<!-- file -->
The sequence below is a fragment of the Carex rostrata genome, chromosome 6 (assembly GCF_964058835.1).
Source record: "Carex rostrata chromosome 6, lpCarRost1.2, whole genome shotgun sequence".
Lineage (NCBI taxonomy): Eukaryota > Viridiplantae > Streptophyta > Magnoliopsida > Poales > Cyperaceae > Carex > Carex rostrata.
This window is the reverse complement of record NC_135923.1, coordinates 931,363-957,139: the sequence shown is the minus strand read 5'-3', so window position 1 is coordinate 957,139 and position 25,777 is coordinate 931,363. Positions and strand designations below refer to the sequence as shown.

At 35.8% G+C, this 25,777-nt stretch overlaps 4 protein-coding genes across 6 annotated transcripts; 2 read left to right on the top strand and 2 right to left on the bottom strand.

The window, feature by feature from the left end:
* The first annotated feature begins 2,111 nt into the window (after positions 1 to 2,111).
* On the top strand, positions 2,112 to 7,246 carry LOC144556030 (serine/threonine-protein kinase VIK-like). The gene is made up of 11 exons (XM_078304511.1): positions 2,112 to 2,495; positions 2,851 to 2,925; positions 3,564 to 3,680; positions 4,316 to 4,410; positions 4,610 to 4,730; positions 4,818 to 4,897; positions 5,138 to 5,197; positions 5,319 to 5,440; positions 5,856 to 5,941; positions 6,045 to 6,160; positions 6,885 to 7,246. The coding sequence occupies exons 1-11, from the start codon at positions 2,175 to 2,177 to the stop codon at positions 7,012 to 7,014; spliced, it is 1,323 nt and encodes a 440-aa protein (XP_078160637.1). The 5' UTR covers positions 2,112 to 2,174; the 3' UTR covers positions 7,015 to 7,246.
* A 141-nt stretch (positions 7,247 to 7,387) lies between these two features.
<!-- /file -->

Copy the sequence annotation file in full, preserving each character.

The sequence below is a fragment of the Carex rostrata genome, chromosome 6 (assembly GCF_964058835.1).
Source record: "Carex rostrata chromosome 6, lpCarRost1.2, whole genome shotgun sequence".
Lineage (NCBI taxonomy): Eukaryota > Viridiplantae > Streptophyta > Magnoliopsida > Poales > Cyperaceae > Carex > Carex rostrata.
This window is the reverse complement of record NC_135923.1, coordinates 931,363-957,139: the sequence shown is the minus strand read 5'-3', so window position 1 is coordinate 957,139 and position 25,777 is coordinate 931,363. Positions and strand designations below refer to the sequence as shown.

At 35.8% G+C, this 25,777-nt stretch overlaps 4 protein-coding genes across 6 annotated transcripts; 2 read left to right on the top strand and 2 right to left on the bottom strand.

The window, feature by feature from the left end:
* The first annotated feature begins 2,111 nt into the window (after positions 1 to 2,111).
* On the top strand, positions 2,112 to 7,246 carry LOC144556030 (serine/threonine-protein kinase VIK-like). The gene is made up of 11 exons (XM_078304511.1): positions 2,112 to 2,495; positions 2,851 to 2,925; positions 3,564 to 3,680; positions 4,316 to 4,410; positions 4,610 to 4,730; positions 4,818 to 4,897; positions 5,138 to 5,197; positions 5,319 to 5,440; positions 5,856 to 5,941; positions 6,045 to 6,160; positions 6,885 to 7,246. The coding sequence occupies exons 1-11, from the start codon at positions 2,175 to 2,177 to the stop codon at positions 7,012 to 7,014; spliced, it is 1,323 nt and encodes a 440-aa protein (XP_078160637.1). The 5' UTR covers positions 2,112 to 2,174; the 3' UTR covers positions 7,015 to 7,246.
* A 141-nt stretch (positions 7,247 to 7,387) lies between these two features.